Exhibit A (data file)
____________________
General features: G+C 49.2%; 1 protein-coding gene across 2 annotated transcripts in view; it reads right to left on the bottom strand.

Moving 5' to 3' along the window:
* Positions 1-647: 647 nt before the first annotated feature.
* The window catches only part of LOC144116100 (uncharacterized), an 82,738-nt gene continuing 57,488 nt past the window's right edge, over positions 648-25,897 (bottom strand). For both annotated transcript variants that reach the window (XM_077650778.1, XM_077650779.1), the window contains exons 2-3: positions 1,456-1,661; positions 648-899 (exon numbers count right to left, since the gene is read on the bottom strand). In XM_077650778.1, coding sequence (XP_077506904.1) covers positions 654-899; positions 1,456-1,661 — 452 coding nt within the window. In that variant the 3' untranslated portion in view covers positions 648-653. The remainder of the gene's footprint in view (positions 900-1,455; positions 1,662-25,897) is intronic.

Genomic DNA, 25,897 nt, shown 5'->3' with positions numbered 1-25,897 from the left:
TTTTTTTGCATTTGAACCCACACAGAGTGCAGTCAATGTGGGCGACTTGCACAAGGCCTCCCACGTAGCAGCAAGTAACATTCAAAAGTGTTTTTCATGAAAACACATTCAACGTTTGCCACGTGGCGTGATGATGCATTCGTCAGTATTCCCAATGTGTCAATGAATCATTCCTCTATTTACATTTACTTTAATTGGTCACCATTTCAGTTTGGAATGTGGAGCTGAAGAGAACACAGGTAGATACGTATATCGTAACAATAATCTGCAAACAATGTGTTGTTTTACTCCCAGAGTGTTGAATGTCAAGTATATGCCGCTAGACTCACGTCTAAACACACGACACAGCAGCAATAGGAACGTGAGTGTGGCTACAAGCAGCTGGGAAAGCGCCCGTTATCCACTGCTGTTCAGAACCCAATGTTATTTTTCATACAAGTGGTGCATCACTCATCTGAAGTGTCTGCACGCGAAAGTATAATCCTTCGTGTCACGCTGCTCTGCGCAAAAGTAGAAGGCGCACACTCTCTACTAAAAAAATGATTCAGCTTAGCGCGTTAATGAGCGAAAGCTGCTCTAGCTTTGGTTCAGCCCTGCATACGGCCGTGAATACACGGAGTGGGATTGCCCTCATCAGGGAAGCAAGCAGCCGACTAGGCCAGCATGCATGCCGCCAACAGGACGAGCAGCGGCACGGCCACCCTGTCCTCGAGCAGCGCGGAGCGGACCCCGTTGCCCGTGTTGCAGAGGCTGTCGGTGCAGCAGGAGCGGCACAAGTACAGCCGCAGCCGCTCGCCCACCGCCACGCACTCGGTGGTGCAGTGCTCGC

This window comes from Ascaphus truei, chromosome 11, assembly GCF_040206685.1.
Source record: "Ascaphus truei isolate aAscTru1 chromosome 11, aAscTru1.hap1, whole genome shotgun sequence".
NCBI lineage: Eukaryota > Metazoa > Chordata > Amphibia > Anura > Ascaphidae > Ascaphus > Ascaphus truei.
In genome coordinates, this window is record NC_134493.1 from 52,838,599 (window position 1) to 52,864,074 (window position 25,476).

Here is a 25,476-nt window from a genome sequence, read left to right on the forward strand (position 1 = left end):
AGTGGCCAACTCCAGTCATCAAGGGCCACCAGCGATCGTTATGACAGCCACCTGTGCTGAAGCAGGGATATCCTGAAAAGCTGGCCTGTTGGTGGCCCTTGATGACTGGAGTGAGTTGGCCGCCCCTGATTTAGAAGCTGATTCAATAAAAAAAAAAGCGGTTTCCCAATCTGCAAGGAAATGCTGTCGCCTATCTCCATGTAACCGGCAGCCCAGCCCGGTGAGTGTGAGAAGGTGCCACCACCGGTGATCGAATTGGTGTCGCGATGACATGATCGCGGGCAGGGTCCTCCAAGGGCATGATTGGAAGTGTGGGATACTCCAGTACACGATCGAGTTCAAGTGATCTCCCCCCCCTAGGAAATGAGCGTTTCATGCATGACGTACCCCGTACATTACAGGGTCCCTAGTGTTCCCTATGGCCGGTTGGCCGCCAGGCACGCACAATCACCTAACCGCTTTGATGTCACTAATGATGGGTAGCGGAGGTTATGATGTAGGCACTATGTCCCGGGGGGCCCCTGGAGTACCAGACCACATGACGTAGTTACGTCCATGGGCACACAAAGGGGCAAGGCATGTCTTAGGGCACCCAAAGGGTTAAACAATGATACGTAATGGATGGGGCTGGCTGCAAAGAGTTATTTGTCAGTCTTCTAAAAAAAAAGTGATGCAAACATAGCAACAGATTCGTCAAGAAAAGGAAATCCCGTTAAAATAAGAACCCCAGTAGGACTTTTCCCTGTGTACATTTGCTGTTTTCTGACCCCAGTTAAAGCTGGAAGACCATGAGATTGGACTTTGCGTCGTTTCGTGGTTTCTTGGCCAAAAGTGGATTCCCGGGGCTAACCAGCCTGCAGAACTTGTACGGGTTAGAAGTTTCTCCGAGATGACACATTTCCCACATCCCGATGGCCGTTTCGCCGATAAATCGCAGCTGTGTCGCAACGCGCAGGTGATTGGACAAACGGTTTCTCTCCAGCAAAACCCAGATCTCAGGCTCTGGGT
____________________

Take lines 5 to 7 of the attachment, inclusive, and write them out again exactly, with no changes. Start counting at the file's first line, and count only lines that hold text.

Genomic DNA, 25,897 nt, shown 5'->3' with positions numbered 1-25,897 from the left:
TTTTTTTGCATTTGAACCCACACAGAGTGCAGTCAATGTGGGCGACTTGCACAAGGCCTCCCACGTAGCAGCAAGTAACATTCAAAAGTGTTTTTCATGAAAACACATTCAACGTTTGCCACGTGGCGTGATGATGCATTCGTCAGTATTCCCAATGTGTCAATGAATCATTCCTCTATTTACATTTACTTTAATTGGTCACCATTTCAGTTTGGAATGTGGAGCTGAAGAGAACACAGGTAGATACGTATATCGTAACAATAATCTGCAAACAATGTGTTGTTTTACTCCCAGAGTGTTGAATGTCAAGTATATGCCGCTAGACTCACGTCTAAACACACGACACAGCAGCAATAGGAACGTGAGTGTGGCTACAAGCAGCTGGGAAAGCGCCCGTTATCCACTGCTGTTCAGAACCCAATGTTATTTTTCATACAAGTGGTGCATCACTCATCTGAAGTGTCTGCACGCGAAAGTATAATCCTTCGTGTCACGCTGCTCTGCGCAAAAGTAGAAGGCGCACACTCTCTACTAAAAAAATGATTCAGCTTAGCGCGTTAATGAGCGAAAGCTGCTCTAGCTTTGGTTCAGCCCTGCATACGGCCGTGAATACACGGAGTGGGATTGCCCTCATCAGGGAAGCAAGCAGCCGACTAGGCCAGCATGCATGCCGCCAACAGGACGAGCAGCGGCACGGCCACCCTGTCCTCGAGCAGCGCGGAGCGGACCCCGTTGCCCGTGTTGCAGAGGCTGTCGGTGCAGCAGGAGCGGCACAAGTACAGCCGCAGCCGCTCGCCCACCGCCACGCACTCGGTGGTGCAGTGCTCGC

This window comes from Ascaphus truei, chromosome 11, assembly GCF_040206685.1.